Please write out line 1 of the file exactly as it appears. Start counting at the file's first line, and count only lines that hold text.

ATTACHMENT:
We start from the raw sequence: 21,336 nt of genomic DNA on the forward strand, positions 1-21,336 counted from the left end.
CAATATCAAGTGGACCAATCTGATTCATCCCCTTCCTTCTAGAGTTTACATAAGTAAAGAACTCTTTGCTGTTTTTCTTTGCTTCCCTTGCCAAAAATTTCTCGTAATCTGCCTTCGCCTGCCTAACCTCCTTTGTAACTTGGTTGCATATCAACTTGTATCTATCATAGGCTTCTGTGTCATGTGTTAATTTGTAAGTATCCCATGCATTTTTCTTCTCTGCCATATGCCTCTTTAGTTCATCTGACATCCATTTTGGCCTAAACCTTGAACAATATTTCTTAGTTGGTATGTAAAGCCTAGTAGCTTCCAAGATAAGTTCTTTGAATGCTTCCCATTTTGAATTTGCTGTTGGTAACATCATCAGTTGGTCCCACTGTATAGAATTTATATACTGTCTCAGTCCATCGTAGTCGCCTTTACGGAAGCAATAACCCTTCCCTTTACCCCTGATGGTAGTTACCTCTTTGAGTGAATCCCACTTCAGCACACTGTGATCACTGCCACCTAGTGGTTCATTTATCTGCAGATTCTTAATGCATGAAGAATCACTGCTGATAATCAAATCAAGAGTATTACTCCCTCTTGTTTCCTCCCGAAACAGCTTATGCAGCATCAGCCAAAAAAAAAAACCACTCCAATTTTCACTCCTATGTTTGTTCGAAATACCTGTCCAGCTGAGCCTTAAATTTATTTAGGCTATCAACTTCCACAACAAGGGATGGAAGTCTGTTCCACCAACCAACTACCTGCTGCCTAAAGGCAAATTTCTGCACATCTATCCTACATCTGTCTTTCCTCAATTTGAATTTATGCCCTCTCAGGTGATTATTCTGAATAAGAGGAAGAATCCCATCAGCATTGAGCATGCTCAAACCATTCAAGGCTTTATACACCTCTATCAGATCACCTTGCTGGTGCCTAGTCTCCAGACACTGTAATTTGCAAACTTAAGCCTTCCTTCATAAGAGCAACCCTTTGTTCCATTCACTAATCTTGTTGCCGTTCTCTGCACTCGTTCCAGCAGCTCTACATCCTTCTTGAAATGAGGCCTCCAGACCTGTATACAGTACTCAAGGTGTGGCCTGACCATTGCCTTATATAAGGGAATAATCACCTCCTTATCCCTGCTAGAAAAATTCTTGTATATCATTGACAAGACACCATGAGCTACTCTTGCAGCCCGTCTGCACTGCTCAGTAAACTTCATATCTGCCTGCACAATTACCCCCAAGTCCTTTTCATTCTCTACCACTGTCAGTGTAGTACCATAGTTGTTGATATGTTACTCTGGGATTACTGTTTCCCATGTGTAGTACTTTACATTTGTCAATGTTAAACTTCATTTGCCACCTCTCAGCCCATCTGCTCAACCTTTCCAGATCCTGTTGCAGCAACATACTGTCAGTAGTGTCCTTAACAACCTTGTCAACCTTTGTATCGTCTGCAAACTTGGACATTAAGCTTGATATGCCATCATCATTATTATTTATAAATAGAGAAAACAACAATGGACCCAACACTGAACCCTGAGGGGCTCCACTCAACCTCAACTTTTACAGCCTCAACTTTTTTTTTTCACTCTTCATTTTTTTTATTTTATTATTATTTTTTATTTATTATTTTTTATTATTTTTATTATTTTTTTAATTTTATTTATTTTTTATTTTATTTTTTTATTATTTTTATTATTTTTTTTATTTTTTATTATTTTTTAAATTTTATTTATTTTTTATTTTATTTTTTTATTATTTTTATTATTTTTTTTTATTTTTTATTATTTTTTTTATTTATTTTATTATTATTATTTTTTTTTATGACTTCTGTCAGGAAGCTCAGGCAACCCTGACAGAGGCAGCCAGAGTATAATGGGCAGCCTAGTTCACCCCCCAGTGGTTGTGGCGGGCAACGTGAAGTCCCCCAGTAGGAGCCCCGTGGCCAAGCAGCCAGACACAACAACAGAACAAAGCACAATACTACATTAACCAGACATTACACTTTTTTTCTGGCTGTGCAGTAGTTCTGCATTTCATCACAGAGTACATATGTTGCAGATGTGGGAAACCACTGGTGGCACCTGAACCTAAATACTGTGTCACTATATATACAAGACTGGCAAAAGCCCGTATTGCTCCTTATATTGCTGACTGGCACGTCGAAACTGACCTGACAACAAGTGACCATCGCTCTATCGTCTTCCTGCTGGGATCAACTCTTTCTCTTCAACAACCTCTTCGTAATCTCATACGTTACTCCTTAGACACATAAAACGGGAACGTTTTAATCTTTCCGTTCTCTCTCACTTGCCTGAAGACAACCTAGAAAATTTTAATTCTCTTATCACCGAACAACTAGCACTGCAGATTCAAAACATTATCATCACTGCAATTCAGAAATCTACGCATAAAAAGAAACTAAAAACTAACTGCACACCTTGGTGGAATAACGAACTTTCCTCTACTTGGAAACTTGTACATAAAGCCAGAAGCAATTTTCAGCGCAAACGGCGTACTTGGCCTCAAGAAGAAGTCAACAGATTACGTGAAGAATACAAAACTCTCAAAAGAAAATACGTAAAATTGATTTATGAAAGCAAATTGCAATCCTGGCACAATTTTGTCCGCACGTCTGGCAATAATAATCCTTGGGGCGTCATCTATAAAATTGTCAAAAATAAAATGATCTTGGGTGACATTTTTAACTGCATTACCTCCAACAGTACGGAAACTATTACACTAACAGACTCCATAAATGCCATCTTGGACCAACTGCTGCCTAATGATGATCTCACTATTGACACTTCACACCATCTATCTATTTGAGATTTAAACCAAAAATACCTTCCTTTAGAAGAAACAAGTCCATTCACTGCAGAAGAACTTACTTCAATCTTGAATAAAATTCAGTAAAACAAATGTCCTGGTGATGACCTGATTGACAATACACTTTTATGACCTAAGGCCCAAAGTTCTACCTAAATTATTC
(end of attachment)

We start from the raw sequence: 21,336 nt of genomic DNA on the forward strand, positions 1-21,336 counted from the left end.